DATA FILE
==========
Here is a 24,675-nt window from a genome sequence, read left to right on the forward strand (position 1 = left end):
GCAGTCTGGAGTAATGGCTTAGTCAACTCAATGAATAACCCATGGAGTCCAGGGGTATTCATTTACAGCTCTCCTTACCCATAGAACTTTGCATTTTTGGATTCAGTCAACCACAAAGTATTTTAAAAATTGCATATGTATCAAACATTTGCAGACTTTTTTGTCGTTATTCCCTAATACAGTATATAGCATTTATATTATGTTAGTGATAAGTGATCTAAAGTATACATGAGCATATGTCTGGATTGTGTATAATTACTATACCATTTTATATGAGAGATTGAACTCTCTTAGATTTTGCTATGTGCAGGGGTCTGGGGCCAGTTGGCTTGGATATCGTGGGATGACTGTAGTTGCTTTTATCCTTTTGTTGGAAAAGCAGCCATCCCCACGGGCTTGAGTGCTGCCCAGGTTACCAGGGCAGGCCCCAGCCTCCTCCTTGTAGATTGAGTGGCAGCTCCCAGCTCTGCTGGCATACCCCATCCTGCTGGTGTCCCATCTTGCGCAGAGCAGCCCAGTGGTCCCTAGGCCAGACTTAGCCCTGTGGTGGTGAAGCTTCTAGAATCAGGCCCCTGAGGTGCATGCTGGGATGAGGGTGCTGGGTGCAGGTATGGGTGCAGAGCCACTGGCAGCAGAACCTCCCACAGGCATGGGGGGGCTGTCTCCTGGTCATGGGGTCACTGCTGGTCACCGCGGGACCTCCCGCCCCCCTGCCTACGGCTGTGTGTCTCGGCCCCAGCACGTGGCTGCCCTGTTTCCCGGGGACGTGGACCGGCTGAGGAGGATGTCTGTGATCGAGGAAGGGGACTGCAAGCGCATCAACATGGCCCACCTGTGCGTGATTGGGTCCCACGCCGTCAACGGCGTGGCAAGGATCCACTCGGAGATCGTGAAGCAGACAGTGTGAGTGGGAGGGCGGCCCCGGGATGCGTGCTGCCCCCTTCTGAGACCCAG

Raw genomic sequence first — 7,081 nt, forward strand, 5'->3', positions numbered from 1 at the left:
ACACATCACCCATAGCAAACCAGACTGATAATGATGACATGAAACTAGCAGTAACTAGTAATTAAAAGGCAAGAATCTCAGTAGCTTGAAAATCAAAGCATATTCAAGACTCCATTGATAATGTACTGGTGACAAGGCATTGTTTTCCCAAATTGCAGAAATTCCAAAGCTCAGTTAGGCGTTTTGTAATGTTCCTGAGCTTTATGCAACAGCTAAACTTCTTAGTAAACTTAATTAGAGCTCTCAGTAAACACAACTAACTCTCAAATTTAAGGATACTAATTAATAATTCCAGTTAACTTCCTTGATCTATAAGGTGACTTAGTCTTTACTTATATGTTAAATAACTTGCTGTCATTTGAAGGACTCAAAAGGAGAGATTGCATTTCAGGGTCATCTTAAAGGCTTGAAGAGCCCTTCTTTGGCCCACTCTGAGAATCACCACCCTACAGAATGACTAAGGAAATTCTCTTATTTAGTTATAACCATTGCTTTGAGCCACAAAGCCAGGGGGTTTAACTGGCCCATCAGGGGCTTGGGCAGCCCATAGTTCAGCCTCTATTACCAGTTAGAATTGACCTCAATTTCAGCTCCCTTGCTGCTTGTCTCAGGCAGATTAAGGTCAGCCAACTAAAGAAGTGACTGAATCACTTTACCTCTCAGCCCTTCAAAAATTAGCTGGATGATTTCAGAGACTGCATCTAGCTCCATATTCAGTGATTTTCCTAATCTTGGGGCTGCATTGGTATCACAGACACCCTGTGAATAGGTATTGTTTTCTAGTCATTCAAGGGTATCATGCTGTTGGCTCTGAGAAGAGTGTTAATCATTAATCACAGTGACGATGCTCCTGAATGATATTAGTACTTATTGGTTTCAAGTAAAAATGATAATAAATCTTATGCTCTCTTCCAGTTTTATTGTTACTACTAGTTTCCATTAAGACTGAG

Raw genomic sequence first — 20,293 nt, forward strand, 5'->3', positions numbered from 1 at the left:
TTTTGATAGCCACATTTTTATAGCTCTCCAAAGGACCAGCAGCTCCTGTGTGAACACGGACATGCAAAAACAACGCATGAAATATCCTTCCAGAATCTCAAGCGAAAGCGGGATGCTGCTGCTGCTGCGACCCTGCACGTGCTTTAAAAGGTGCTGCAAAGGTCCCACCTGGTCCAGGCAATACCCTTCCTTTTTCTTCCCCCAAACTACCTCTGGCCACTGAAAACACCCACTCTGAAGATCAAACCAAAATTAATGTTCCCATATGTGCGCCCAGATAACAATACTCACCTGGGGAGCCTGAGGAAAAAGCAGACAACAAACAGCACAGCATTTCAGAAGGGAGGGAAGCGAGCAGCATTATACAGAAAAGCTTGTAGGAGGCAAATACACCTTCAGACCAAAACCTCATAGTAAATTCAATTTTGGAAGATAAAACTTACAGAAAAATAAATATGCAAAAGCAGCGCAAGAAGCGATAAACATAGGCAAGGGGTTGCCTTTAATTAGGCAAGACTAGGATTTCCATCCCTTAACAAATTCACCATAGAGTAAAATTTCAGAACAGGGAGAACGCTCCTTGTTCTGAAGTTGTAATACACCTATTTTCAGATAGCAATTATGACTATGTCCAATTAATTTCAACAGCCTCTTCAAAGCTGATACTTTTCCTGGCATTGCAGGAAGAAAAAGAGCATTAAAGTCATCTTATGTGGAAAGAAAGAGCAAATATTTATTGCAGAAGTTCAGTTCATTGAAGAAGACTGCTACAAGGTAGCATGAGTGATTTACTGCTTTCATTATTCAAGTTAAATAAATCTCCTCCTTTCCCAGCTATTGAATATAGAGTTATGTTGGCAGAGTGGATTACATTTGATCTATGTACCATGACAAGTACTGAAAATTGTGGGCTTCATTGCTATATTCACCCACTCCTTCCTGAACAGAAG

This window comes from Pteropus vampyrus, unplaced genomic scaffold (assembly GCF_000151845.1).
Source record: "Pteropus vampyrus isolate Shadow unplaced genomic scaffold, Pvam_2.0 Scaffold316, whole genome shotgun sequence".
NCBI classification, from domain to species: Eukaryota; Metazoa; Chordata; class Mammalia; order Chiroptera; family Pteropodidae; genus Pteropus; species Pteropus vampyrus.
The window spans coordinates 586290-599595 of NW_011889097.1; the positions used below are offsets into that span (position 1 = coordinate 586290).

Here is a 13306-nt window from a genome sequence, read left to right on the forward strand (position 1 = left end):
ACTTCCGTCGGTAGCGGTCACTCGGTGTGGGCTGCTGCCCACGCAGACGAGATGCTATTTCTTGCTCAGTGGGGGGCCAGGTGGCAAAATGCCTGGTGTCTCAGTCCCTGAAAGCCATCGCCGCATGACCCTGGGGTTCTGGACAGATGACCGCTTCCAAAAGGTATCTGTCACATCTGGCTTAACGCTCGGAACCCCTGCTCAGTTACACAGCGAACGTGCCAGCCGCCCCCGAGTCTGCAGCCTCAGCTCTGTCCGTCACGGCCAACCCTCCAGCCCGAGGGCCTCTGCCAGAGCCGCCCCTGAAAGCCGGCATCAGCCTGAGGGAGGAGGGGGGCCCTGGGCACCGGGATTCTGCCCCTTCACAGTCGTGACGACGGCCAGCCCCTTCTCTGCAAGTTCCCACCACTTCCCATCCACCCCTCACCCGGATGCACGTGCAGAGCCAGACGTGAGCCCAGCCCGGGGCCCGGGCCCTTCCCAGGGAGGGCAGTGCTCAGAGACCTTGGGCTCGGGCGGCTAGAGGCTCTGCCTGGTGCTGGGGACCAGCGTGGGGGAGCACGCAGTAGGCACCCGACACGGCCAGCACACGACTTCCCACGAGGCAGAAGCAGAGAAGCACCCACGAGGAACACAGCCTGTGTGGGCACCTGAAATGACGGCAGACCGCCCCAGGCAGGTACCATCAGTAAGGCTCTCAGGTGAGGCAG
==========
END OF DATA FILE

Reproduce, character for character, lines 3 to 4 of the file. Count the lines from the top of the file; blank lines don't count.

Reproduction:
Raw genomic sequence first — 7,081 nt, forward strand, 5'->3', positions numbered from 1 at the left:
ACACATCACCCATAGCAAACCAGACTGATAATGATGACATGAAACTAGCAGTAACTAGTAATTAAAAGGCAAGAATCTCAGTAGCTTGAAAATCAAAGCATATTCAAGACTCCATTGATAATGTACTGGTGACAAGGCATTGTTTTCCCAAATTGCAGAAATTCCAAAGCTCAGTTAGGCGTTTTGTAATGTTCCTGAGCTTTATGCAACAGCTAAACTTCTTAGTAAACTTAATTAGAGCTCTCAGTAAACACAACTAACTCTCAAATTTAAGGATACTAATTAATAATTCCAGTTAACTTCCTTGATCTATAAGGTGACTTAGTCTTTACTTATATGTTAAATAACTTGCTGTCATTTGAAGGACTCAAAAGGAGAGATTGCATTTCAGGGTCATCTTAAAGGCTTGAAGAGCCCTTCTTTGGCCCACTCTGAGAATCACCACCCTACAGAATGACTAAGGAAATTCTCTTATTTAGTTATAACCATTGCTTTGAGCCACAAAGCCAGGGGGTTTAACTGGCCCATCAGGGGCTTGGGCAGCCCATAGTTCAGCCTCTATTACCAGTTAGAATTGACCTCAATTTCAGCTCCCTTGCTGCTTGTCTCAGGCAGATTAAGGTCAGCCAACTAAAGAAGTGACTGAATCACTTTACCTCTCAGCCCTTCAAAAATTAGCTGGATGATTTCAGAGACTGCATCTAGCTCCATATTCAGTGATTTTCCTAATCTTGGGGCTGCATTGGTATCACAGACACCCTGTGAATAGGTATTGTTTTCTAGTCATTCAAGGGTATCATGCTGTTGGCTCTGAGAAGAGTGTTAATCATTAATCACAGTGACGATGCTCCTGAATGATATTAGTACTTATTGGTTTCAAGTAAAAATGATAATAAATCTTATGCTCTCTTCCAGTTTTATTGTTACTACTAGTTTCCATTAAGACTGAG